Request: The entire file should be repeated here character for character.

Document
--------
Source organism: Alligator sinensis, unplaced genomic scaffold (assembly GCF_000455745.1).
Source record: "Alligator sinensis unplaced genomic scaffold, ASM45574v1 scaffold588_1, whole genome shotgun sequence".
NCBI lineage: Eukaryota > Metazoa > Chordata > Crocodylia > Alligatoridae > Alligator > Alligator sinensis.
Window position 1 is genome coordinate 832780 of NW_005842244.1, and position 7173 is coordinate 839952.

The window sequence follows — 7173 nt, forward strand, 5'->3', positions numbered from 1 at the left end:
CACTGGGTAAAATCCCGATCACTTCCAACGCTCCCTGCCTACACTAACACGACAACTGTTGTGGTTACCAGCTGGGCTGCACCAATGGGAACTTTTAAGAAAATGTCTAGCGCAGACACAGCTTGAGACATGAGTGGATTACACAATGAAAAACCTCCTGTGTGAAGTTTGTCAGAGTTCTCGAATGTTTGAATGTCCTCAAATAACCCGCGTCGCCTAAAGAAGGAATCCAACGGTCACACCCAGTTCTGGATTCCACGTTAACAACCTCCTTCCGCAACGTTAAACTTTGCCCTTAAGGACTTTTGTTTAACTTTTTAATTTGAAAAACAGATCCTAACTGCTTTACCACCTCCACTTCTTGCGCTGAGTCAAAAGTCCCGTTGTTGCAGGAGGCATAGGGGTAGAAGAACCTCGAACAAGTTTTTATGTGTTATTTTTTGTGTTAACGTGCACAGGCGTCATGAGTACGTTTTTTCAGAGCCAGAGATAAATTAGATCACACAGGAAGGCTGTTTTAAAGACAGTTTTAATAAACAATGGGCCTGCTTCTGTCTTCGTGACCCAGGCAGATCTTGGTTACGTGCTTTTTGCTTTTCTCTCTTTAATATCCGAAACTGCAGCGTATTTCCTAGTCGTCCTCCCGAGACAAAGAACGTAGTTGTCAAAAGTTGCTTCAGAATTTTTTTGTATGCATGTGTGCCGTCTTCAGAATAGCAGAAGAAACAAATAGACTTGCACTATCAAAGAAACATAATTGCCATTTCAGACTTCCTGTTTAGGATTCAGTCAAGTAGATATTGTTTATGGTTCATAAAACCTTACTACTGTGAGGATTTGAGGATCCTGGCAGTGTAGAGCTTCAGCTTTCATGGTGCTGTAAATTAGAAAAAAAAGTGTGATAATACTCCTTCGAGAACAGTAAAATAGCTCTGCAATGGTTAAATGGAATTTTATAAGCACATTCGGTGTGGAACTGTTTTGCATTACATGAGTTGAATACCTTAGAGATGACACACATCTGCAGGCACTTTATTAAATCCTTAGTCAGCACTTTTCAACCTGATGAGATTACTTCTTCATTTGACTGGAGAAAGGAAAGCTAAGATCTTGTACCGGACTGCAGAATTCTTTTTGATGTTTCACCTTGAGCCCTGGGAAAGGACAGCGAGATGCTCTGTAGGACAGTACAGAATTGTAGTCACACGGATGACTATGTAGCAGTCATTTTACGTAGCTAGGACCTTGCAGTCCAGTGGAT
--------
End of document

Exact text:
Source organism: Alligator sinensis, unplaced genomic scaffold (assembly GCF_000455745.1).
Source record: "Alligator sinensis unplaced genomic scaffold, ASM45574v1 scaffold588_1, whole genome shotgun sequence".
NCBI lineage: Eukaryota > Metazoa > Chordata > Crocodylia > Alligatoridae > Alligator > Alligator sinensis.
Window position 1 is genome coordinate 832780 of NW_005842244.1, and position 7173 is coordinate 839952.

The window sequence follows — 7173 nt, forward strand, 5'->3', positions numbered from 1 at the left end:
CACTGGGTAAAATCCCGATCACTTCCAACGCTCCCTGCCTACACTAACACGACAACTGTTGTGGTTACCAGCTGGGCTGCACCAATGGGAACTTTTAAGAAAATGTCTAGCGCAGACACAGCTTGAGACATGAGTGGATTACACAATGAAAAACCTCCTGTGTGAAGTTTGTCAGAGTTCTCGAATGTTTGAATGTCCTCAAATAACCCGCGTCGCCTAAAGAAGGAATCCAACGGTCACACCCAGTTCTGGATTCCACGTTAACAACCTCCTTCCGCAACGTTAAACTTTGCCCTTAAGGACTTTTGTTTAACTTTTTAATTTGAAAAACAGATCCTAACTGCTTTACCACCTCCACTTCTTGCGCTGAGTCAAAAGTCCCGTTGTTGCAGGAGGCATAGGGGTAGAAGAACCTCGAACAAGTTTTTATGTGTTATTTTTTGTGTTAACGTGCACAGGCGTCATGAGTACGTTTTTTCAGAGCCAGAGATAAATTAGATCACACAGGAAGGCTGTTTTAAAGACAGTTTTAATAAACAATGGGCCTGCTTCTGTCTTCGTGACCCAGGCAGATCTTGGTTACGTGCTTTTTGCTTTTCTCTCTTTAATATCCGAAACTGCAGCGTATTTCCTAGTCGTCCTCCCGAGACAAAGAACGTAGTTGTCAAAAGTTGCTTCAGAATTTTTTTGTATGCATGTGTGCCGTCTTCAGAATAGCAGAAGAAACAAATAGACTTGCACTATCAAAGAAACATAATTGCCATTTCAGACTTCCTGTTTAGGATTCAGTCAAGTAGATATTGTTTATGGTTCATAAAACCTTACTACTGTGAGGATTTGAGGATCCTGGCAGTGTAGAGCTTCAGCTTTCATGGTGCTGTAAATTAGAAAAAAAAGTGTGATAATACTCCTTCGAGAACAGTAAAATAGCTCTGCAATGGTTAAATGGAATTTTATAAGCACATTCGGTGTGGAACTGTTTTGCATTACATGAGTTGAATACCTTAGAGATGACACACATCTGCAGGCACTTTATTAAATCCTTAGTCAGCACTTTTCAACCTGATGAGATTACTTCTTCATTTGACTGGAGAAAGGAAAGCTAAGATCTTGTACCGGACTGCAGAATTCTTTTTGATGTTTCACCTTGAGCCCTGGGAAAGGACAGCGAGATGCTCTGTAGGACAGTACAGAATTGTAGTCACACGGATGACTATGTAGCAGTCATTTTACGTAGCTAGGACCTTGCAGTCCAGTGGAT